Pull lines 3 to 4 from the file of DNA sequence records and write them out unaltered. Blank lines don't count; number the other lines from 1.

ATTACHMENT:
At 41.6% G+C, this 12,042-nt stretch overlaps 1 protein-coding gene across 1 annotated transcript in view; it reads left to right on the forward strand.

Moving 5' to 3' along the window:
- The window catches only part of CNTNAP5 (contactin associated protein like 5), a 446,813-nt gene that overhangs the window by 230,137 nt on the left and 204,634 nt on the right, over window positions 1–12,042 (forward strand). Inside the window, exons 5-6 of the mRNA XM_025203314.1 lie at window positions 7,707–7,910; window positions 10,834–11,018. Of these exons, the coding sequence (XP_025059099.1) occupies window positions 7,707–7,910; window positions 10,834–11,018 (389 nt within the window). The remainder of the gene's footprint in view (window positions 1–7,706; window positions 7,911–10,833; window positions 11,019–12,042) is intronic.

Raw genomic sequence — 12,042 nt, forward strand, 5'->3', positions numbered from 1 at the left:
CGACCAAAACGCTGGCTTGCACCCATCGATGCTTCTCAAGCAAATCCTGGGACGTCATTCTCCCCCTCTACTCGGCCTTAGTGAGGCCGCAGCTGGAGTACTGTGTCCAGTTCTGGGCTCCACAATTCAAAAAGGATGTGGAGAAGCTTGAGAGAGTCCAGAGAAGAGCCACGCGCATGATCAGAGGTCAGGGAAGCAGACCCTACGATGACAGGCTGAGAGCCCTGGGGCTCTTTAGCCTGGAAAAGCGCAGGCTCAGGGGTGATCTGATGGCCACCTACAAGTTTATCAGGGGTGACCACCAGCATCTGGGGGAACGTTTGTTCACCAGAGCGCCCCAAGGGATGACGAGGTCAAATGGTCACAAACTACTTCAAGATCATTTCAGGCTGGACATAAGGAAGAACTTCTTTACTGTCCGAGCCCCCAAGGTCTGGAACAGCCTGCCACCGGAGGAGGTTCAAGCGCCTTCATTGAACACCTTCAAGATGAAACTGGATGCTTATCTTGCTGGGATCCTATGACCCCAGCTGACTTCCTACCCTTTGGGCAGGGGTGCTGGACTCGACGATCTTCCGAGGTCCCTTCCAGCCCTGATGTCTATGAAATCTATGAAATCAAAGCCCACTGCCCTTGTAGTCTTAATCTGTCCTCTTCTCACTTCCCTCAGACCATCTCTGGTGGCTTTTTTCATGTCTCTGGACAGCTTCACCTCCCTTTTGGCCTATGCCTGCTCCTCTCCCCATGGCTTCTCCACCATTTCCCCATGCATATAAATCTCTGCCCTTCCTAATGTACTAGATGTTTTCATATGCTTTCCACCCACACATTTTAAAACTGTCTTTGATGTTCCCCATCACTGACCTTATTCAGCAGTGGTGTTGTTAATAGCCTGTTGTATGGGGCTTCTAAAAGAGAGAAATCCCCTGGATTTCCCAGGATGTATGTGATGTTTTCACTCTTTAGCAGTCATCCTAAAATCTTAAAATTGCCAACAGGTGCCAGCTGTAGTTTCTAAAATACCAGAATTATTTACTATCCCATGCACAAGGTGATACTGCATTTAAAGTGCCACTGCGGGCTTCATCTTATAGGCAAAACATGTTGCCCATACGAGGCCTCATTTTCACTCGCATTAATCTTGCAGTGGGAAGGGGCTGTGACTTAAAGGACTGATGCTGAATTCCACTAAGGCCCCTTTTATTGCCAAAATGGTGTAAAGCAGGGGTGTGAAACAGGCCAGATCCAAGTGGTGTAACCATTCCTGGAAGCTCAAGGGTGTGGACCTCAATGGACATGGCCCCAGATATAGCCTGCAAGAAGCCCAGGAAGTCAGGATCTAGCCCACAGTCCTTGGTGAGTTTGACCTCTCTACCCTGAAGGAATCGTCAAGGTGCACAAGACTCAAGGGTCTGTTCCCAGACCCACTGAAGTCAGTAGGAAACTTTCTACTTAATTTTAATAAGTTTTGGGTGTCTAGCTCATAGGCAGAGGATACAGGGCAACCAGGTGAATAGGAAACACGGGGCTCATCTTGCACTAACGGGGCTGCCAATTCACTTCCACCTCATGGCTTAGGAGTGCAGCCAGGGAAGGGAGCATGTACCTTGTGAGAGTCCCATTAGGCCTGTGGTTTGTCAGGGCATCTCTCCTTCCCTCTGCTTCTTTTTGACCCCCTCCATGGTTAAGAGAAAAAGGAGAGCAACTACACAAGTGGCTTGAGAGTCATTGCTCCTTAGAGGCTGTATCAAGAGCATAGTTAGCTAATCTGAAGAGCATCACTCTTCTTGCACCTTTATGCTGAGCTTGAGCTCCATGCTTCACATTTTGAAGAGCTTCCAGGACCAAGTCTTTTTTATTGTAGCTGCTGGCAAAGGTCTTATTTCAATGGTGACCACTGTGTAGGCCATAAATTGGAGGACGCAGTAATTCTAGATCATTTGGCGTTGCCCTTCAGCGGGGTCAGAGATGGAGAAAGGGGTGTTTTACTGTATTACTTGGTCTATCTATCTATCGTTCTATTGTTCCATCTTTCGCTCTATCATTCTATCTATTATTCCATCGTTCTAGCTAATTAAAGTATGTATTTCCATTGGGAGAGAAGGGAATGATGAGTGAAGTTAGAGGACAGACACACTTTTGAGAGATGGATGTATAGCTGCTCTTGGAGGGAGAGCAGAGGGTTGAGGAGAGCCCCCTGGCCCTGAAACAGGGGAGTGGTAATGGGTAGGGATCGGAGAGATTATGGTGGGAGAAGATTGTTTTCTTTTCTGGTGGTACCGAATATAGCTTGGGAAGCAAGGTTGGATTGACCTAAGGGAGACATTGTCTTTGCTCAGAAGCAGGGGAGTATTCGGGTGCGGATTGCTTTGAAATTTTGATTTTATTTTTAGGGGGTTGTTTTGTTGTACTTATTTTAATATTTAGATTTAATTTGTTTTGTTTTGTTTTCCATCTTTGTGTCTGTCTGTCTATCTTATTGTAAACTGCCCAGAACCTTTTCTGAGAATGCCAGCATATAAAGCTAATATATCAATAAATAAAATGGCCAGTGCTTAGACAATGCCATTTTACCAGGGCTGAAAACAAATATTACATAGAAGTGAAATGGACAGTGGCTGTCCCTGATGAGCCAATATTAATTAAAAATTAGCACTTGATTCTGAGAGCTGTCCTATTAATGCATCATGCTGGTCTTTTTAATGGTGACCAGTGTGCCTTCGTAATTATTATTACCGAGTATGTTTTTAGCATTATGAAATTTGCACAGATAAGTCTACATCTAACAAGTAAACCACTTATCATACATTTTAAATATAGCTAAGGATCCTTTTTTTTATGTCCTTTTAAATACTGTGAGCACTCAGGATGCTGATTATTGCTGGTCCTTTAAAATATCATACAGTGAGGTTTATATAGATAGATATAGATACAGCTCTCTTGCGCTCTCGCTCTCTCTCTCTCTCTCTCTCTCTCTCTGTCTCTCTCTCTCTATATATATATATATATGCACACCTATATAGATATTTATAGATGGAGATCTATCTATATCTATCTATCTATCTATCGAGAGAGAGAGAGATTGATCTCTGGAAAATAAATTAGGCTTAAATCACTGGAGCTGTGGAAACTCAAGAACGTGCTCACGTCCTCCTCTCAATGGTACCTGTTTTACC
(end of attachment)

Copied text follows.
- The window catches only part of CNTNAP5 (contactin associated protein like 5), a 446,813-nt gene that overhangs the window by 230,137 nt on the left and 204,634 nt on the right, over window positions 1–12,042 (forward strand). Inside the window, exons 5-6 of the mRNA XM_025203314.1 lie at window positions 7,707–7,910; window positions 10,834–11,018. Of these exons, the coding sequence (XP_025059099.1) occupies window positions 7,707–7,910; window positions 10,834–11,018 (389 nt within the window). The remainder of the gene's footprint in view (window positions 1–7,706; window positions 7,911–10,833; window positions 11,019–12,042) is intronic.

Raw genomic sequence — 12,042 nt, forward strand, 5'->3', positions numbered from 1 at the left: